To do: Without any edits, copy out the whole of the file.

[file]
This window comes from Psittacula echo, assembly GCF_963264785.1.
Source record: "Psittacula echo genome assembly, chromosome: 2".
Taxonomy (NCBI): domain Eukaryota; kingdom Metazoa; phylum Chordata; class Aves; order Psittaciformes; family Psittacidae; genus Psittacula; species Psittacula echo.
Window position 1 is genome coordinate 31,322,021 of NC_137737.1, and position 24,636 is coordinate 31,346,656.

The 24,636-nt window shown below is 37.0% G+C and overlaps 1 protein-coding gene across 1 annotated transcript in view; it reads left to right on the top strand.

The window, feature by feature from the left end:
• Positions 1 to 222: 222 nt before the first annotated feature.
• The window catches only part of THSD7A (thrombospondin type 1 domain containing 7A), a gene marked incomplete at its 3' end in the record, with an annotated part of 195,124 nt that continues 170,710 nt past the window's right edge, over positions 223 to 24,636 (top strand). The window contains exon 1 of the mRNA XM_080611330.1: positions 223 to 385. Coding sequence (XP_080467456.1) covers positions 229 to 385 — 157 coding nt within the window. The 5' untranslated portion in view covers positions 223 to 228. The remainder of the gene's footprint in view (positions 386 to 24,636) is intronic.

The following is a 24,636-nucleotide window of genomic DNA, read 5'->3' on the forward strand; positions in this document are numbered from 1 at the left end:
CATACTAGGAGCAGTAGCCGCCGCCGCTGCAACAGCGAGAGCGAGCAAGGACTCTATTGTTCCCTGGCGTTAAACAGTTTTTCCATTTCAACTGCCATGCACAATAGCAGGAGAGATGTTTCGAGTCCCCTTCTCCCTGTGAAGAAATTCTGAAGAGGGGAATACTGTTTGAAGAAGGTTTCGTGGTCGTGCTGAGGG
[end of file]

This window comes from Psittacula echo, assembly GCF_963264785.1.
Source record: "Psittacula echo genome assembly, chromosome: 2".
Taxonomy (NCBI): domain Eukaryota; kingdom Metazoa; phylum Chordata; class Aves; order Psittaciformes; family Psittacidae; genus Psittacula; species Psittacula echo.
Window position 1 is genome coordinate 31,322,021 of NC_137737.1, and position 24,636 is coordinate 31,346,656.

The 24,636-nt window shown below is 37.0% G+C and overlaps 1 protein-coding gene across 1 annotated transcript in view; it reads left to right on the top strand.

The window, feature by feature from the left end:
• Positions 1 to 222: 222 nt before the first annotated feature.
• The window catches only part of THSD7A (thrombospondin type 1 domain containing 7A), a gene marked incomplete at its 3' end in the record, with an annotated part of 195,124 nt that continues 170,710 nt past the window's right edge, over positions 223 to 24,636 (top strand). The window contains exon 1 of the mRNA XM_080611330.1: positions 223 to 385. Coding sequence (XP_080467456.1) covers positions 229 to 385 — 157 coding nt within the window. The 5' untranslated portion in view covers positions 223 to 228. The remainder of the gene's footprint in view (positions 386 to 24,636) is intronic.

The following is a 24,636-nucleotide window of genomic DNA, read 5'->3' on the forward strand; positions in this document are numbered from 1 at the left end:
CATACTAGGAGCAGTAGCCGCCGCCGCTGCAACAGCGAGAGCGAGCAAGGACTCTATTGTTCCCTGGCGTTAAACAGTTTTTCCATTTCAACTGCCATGCACAATAGCAGGAGAGATGTTTCGAGTCCCCTTCTCCCTGTGAAGAAATTCTGAAGAGGGGAATACTGTTTGAAGAAGGTTTCGTGGTCGTGCTGAGGG